Mystery Man of the Forties Turned Aging Industrialist
Dr. James Winter is an aging man, looking somewhere north of Eighty, yet still a brilliant inventor wealthy beyond measure. The only person with any recollection of Dr. Winters at all would be Arctic Fox; Winter populated the Movietone newsreels of his youth, bailing out the U.S. and British governments during the Depression, fighting Communists and breaking union picket lines in the Thirties, arming the Allies with his new-fangled devices to fend off SCYLLA during the War.
His Winters Foundation was a booming company in the Twenties, making billions off dime-novels and pulps based on the real-life exploits of Winters’ fellow Mystery Men, on top of the man’s billions of patents, from everything to popular sheetmusic to automobiles. The Foundation only grew stronger during the Cold War, working its tentacles into every market imaginable while the core companies dominated the military-industrial complex. During this period, Winter took a back-seat from center stage. Today, few people remember that the Winters Foundation juggernaut was originally just one man working out of a garage and a Cornell laboratory: “Dr. Winter’s Foundation.”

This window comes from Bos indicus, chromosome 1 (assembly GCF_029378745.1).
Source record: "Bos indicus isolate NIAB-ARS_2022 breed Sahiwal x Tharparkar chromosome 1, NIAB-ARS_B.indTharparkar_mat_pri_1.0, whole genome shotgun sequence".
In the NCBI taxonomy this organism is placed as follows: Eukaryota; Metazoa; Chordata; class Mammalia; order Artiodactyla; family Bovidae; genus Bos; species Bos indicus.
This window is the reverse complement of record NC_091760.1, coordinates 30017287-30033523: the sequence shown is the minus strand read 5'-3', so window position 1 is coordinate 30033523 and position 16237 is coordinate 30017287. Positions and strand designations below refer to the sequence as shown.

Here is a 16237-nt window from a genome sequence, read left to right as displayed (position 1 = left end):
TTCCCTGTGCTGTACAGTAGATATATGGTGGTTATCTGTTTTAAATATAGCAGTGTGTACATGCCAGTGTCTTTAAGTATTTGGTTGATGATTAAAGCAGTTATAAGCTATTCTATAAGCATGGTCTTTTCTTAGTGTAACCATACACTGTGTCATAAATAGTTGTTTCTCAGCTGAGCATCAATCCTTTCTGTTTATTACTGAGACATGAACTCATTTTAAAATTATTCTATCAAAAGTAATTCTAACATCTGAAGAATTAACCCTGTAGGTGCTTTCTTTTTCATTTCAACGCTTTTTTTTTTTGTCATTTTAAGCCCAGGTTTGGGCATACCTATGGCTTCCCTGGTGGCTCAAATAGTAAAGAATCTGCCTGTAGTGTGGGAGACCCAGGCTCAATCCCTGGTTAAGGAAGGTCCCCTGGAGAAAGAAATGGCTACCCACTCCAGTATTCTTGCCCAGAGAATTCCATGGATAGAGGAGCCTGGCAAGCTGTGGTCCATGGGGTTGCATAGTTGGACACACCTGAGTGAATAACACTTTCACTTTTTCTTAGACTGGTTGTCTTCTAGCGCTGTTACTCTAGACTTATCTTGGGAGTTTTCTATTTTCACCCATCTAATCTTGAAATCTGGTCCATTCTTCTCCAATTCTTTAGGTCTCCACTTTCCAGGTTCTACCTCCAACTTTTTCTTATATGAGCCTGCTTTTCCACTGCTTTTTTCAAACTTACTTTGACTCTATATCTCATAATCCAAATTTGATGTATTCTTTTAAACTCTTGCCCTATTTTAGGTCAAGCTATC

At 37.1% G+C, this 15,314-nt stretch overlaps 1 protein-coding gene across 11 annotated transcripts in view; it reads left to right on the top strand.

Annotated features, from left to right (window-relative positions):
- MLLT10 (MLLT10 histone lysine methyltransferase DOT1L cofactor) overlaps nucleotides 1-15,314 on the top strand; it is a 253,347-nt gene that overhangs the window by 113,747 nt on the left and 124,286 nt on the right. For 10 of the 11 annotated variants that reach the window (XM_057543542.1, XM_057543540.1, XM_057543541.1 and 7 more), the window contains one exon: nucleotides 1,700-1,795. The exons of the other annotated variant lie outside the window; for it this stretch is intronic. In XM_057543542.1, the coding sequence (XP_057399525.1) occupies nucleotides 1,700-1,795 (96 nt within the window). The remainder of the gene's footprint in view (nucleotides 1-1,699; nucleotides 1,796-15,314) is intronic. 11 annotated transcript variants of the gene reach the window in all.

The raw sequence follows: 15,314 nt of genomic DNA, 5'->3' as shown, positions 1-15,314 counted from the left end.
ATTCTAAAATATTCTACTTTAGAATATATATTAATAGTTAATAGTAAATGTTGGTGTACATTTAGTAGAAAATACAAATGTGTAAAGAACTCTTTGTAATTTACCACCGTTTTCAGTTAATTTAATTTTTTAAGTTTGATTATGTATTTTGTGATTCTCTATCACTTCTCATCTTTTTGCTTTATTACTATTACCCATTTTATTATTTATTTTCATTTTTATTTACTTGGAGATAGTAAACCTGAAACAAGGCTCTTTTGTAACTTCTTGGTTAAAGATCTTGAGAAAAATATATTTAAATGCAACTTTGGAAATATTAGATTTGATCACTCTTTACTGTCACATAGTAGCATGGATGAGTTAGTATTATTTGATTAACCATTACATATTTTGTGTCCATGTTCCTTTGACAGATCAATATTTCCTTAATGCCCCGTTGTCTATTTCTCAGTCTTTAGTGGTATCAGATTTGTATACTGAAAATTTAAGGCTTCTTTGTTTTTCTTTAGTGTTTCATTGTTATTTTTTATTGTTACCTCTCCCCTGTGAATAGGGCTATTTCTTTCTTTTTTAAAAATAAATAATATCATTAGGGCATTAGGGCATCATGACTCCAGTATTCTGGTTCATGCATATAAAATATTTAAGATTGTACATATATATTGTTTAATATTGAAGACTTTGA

Rumors abound about the doctor: some say that he knocked out Hitler himself; some that he ran his own prison in Scranton to house trade unionists purged from his own companies; others say that he alone from his band of Deltas returned from finding El Dorado’s fountain of youth; still others point to the ARMOR Submacopter and Falcon jetfighters and see the man’s continued guiding hand on the geo-political chess board. Most are surprised to find he’s still alive, or have never heard of the man.
Winter is now trapped in a “wheelchair” of his own creation: an all-terrain mini-tank chassis that the Army declined has become his chariot. Even as ancient as he is, James Horatio Winters does not seem like a guy you’d want to fuck with.